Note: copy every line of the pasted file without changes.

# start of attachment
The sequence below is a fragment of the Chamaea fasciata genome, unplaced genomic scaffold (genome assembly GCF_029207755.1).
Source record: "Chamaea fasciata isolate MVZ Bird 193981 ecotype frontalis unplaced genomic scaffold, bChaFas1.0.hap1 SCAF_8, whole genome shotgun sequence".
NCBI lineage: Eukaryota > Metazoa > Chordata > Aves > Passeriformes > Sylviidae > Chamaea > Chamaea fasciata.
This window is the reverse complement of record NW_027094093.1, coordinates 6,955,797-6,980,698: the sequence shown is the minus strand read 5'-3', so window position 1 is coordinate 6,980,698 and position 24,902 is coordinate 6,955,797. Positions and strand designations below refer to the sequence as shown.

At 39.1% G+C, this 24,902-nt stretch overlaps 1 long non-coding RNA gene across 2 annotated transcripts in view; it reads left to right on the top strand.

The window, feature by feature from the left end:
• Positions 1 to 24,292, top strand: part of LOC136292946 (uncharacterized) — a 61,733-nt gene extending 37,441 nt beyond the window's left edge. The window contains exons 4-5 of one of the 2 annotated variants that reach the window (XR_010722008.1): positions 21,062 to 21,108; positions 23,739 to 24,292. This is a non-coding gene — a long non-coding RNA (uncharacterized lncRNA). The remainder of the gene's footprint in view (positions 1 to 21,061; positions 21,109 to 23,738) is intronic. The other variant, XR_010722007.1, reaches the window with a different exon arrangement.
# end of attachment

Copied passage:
The sequence below is a fragment of the Chamaea fasciata genome, unplaced genomic scaffold (genome assembly GCF_029207755.1).
Source record: "Chamaea fasciata isolate MVZ Bird 193981 ecotype frontalis unplaced genomic scaffold, bChaFas1.0.hap1 SCAF_8, whole genome shotgun sequence".
NCBI lineage: Eukaryota > Metazoa > Chordata > Aves > Passeriformes > Sylviidae > Chamaea > Chamaea fasciata.
This window is the reverse complement of record NW_027094093.1, coordinates 6,955,797-6,980,698: the sequence shown is the minus strand read 5'-3', so window position 1 is coordinate 6,980,698 and position 24,902 is coordinate 6,955,797. Positions and strand designations below refer to the sequence as shown.

At 39.1% G+C, this 24,902-nt stretch overlaps 1 long non-coding RNA gene across 2 annotated transcripts in view; it reads left to right on the top strand.

The window, feature by feature from the left end:
• Positions 1 to 24,292, top strand: part of LOC136292946 (uncharacterized) — a 61,733-nt gene extending 37,441 nt beyond the window's left edge. The window contains exons 4-5 of one of the 2 annotated variants that reach the window (XR_010722008.1): positions 21,062 to 21,108; positions 23,739 to 24,292. This is a non-coding gene — a long non-coding RNA (uncharacterized lncRNA). The remainder of the gene's footprint in view (positions 1 to 21,061; positions 21,109 to 23,738) is intronic. The other variant, XR_010722007.1, reaches the window with a different exon arrangement.